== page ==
Commissioner Kondylis said there is a three year window of opportunity to look at BCDC’s policies and the LTMS.
MOTION: Commissioner Mossar moved, seconded by Commissioner Lundstrom to direct staff to explore whether BCDC's policies can be amended so that competing projects that beneficially reuse dredged material are treated equitably. Motion carried unanimously.
VOTE: The motion carried with a roll call vote of 17-0-0 with Commissioners Potter, Bates, Bourgart, Smith, Fernekes, Jordan, Carruthers, Kondylis, Lai-Bitker, Lundstrom, Adams, Mossar, Moy, Owen, Kato, Waldeck, and Vice Chair Halsted voting “YES”, no “NO” votes and no abstentions.
Consideration of 2006 Annual Report. Vice Chair Halsted said that Agenda Item 9 is for approving the text of BCDC’s 2006 Annual Report. Mr. Travis said that staff recommends that the Commission approve the text of BCDC’s required annual report to the Governor and the Legislature which was included in their packets.
MOTION: Commissioner Carruthers moved, seconded by Commissioner Mossar to approve the text of BCDC's 2006 annual report. The motion passed.
Briefing on Sydney, Australia. Vice Chair Halsted said that agenda Item 10 is a briefing by Dr. John Landis of the Department of City and Regional Planning at UC Berkeley. He will share his ideas on what BCDC can learn about waterfront development and public access based on his observations in Sydney, Australia where he recently spent part of his recent sabbatical.
Dr. John Landis provided the following information, he is no longer the Chairman of the City and Regional Planning at UC Berkeley.
Sydney Harbor is in the southeastern part of Australia and is an estuarian harbor. The city region is about half the size of the San Francisco Bay Area. The average density of the city region is about the same as that of San Francisco. The economies of both Sydney and San Francisco are fairly similar and both have the most expensive housing markets in their countries.
San Francisco Bay has approximately 400 square miles while Sydney Harbor is only 22 square miles. The shoreline of Sydney Harbor is 190 miles while the shoreline of San Francisco Bay is approximately 1,000 miles.
Sydney Harbor has one major ferry operator and 31 vessels on 8 routes. There is one major bridge crossing and one major tunnel crossing at Sydney Harbor.
The regulatory authority in Sydney Harbor comes down to two organizations, the State of New South Wales, and the Foreshore Authority.
There are some big differences and big similarities between Sydney and the Bay Area. Both Sydney Harbor and the Bay are the core of economy, both are tidal, hills come down to meet the shorelines, urban development lines the shores, there are key historical and natural areas that have been set aside for protection, water quality issues are ongoing in both places, and both are wondering about the affects of climate change.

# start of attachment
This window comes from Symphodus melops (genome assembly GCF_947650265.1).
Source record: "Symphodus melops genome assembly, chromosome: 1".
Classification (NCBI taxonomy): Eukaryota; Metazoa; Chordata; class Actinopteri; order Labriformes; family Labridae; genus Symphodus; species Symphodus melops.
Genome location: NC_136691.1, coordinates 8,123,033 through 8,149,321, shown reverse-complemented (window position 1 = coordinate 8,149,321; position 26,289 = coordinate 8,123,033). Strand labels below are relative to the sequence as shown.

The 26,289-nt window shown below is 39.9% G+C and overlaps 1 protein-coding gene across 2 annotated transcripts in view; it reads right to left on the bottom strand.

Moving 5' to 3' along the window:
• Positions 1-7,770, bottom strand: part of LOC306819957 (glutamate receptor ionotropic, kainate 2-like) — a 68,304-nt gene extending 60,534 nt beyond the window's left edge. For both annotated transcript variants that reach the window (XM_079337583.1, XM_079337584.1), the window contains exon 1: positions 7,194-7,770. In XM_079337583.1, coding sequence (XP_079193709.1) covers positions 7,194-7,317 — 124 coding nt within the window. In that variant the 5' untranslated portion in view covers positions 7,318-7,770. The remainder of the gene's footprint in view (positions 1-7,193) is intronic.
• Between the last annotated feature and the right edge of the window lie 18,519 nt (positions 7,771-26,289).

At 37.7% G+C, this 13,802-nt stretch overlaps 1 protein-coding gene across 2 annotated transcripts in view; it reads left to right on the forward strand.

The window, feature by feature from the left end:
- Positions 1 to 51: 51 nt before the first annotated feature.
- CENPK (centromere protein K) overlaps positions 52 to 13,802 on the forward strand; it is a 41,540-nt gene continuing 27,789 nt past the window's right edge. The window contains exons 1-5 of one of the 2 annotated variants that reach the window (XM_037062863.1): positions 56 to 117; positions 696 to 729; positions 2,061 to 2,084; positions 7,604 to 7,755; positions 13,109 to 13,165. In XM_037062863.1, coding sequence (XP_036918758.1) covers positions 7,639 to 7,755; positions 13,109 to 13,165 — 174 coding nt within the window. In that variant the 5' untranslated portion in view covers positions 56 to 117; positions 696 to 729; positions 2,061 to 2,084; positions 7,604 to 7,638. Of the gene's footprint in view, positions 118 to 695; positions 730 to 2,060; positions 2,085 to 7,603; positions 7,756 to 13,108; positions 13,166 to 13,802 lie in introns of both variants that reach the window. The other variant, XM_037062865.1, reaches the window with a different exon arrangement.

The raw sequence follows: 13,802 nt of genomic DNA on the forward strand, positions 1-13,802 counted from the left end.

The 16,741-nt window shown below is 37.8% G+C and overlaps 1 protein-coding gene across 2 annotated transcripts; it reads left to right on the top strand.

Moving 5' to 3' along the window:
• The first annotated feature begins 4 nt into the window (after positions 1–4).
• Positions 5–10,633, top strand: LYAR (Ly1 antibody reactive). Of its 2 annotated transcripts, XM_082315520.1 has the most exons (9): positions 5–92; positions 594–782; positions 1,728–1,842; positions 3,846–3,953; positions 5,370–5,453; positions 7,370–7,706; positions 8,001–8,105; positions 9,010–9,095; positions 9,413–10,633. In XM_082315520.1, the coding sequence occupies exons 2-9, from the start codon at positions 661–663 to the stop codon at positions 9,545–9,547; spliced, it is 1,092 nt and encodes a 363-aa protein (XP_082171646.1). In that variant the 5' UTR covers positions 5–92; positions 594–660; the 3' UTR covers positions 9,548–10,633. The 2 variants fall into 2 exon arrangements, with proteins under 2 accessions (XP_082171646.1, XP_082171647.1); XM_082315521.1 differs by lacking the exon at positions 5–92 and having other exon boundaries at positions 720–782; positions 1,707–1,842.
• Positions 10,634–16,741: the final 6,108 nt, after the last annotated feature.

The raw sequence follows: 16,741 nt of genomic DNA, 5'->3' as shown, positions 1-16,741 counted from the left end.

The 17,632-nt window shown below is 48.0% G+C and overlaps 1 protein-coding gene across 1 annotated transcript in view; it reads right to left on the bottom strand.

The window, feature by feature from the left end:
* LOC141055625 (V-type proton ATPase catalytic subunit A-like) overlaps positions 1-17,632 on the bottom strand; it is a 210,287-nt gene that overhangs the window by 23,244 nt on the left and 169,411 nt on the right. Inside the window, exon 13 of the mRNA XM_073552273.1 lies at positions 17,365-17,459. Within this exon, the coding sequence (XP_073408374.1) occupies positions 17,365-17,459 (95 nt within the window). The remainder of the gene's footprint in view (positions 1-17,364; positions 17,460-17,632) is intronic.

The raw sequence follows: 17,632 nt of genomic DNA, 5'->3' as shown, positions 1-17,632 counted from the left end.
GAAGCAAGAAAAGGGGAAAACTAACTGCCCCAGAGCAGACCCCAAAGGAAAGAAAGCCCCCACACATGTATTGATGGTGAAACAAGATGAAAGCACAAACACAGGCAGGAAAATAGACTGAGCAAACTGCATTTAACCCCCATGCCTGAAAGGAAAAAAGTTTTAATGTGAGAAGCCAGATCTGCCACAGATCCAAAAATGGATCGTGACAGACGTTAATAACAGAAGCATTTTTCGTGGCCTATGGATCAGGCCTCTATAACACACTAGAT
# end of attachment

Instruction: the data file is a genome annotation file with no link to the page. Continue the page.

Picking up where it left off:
Some of the big differences are, Sydney Harbor is mostly rocky as opposed to fill; Sydney Harbor is much narrower than San Francisco Bay; Sydney Harbor has a much more variegated and deeper shoreline than San Francisco Bay; there is not as much dredging work going on in Sydney Harbor as in San Francisco Bay; Sydney Harbor’s working harbor activities have been relocated to Botney Bay and is not a working harbor unlike San Francisco Bay; in Sydney Harbor there are many private homes having water frontage and many private and community marina parks and beaches; there is a minimal history of filling in city harbor; in Sydney Harbor their philosophy of use is to maximize the use by the widest variety of activities including environmental protection and preservation.
Prior to 1968 Sydney was going to high rise the city, however the city residents opposed this plan and heritage preservation was emphasized as the key to this area.
The ingredients to success in Sydney have been: (1) seeing development as an opportunity to activate the waterfront for multiple uses; (2) preservation is worth fighting for, but not every place needs to be preserved; (3) mixing iconic modern buildings; (4) master plans involving private developers with the plan coming from the government; (5) design competitions to think outside the envelope; (6) the understanding that the resulting renovation buildings will not be for the poor, but the poor and everyone in society will have access to the water slide; (7) leadership, vision, patience and occasionally a willingness to incorporate risks for great rewards; (8)conservation and new development can co-exist in the same agency; (9) projects and plans that emphasize the core values that the resource is for the enjoyment and use of everyone.
The City Harbor Foreshore Authority was established in the 1970’s and has three sets of responsibilities, an economic development responsibility, a cultural management and facilities responsibility, and a real estate responsibility. The Foreshore Authority owns many properties that are developed with private developers. The Authority has many purposes, i.e., a community purpose to enhance the city harbor while protecting the natural and cultural heritage, to increase visitation, to promote appropriate commercial growth in and around the core, and to promote economic development.
The City Harbor Foreshore Authority does research to have a good sense of benchmarking their operations. The Authority has jurisdiction in the four shore area, but that jurisdiction extends across multiple municipalities. This is similar to BCDC which has jurisdiction across multiple municipalities. Their authorization comes from the State just like BCDC, and the authorization for port authorities and redevelopment authorities comes from city councils. The Authority does have the power of eminent domain and they set the price, which is something that does not happen in the Bay Area.
The Authority gets its money from the state governments and the rents that are charged on the use of their space. The Authority does not issue bonds.
In general, Australia is much further behind the U.S. in terms of citizen stakeholder involvement because in Australia it is entirely through the political process.
Vice Chair Halsted said rather than take questions from the Commission at this time, if Dr. Landis has the time she would ask him to stay to hear the next briefing and then the Commission can ask questions of him and the speaker for shoreline development.